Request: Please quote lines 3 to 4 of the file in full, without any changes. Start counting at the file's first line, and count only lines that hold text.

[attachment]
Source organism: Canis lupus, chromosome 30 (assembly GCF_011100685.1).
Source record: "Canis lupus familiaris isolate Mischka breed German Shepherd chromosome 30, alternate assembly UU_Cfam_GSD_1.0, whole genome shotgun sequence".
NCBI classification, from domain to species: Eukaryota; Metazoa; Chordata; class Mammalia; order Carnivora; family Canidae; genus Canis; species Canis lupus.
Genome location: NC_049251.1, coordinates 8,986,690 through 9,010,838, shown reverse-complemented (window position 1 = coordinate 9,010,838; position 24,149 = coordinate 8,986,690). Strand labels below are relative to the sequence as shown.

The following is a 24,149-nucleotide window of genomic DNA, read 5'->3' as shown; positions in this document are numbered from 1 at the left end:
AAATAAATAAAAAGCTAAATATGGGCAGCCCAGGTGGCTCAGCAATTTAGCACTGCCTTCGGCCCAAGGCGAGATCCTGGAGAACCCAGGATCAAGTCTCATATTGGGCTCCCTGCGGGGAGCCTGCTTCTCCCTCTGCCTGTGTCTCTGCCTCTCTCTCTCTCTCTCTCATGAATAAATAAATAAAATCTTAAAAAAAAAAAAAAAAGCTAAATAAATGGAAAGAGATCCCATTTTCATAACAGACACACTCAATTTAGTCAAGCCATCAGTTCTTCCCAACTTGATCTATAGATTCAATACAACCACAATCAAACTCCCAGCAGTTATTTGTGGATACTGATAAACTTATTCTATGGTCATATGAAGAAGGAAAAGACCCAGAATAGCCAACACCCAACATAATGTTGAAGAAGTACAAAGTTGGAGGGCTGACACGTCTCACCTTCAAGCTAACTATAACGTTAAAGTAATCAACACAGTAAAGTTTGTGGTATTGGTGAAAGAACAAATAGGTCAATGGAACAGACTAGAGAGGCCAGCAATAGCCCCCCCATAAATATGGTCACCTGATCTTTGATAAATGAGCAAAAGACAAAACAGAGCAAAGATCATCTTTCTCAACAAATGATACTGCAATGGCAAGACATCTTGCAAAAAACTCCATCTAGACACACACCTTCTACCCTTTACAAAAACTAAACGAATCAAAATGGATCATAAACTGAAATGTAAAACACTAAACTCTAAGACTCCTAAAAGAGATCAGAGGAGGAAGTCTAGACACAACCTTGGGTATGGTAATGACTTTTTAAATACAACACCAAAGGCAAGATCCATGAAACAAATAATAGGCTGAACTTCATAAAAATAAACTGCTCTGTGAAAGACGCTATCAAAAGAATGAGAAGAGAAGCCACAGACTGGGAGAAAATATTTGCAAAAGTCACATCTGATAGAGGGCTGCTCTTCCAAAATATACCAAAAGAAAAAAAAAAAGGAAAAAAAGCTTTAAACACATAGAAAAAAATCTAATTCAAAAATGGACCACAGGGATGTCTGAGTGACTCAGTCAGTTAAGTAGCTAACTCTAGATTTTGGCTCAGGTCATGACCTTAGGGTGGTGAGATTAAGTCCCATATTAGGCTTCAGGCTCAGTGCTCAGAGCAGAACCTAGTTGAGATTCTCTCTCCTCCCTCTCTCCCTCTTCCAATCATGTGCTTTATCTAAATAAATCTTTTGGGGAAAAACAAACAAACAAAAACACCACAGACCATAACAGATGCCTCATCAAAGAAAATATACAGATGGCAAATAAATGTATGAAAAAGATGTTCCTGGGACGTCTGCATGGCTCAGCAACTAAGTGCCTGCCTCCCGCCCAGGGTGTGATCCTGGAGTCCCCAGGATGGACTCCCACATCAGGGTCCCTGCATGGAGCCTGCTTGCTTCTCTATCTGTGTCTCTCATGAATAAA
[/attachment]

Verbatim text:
NCBI classification, from domain to species: Eukaryota; Metazoa; Chordata; class Mammalia; order Carnivora; family Canidae; genus Canis; species Canis lupus.
Genome location: NC_049251.1, coordinates 8,986,690 through 9,010,838, shown reverse-complemented (window position 1 = coordinate 9,010,838; position 24,149 = coordinate 8,986,690). Strand labels below are relative to the sequence as shown.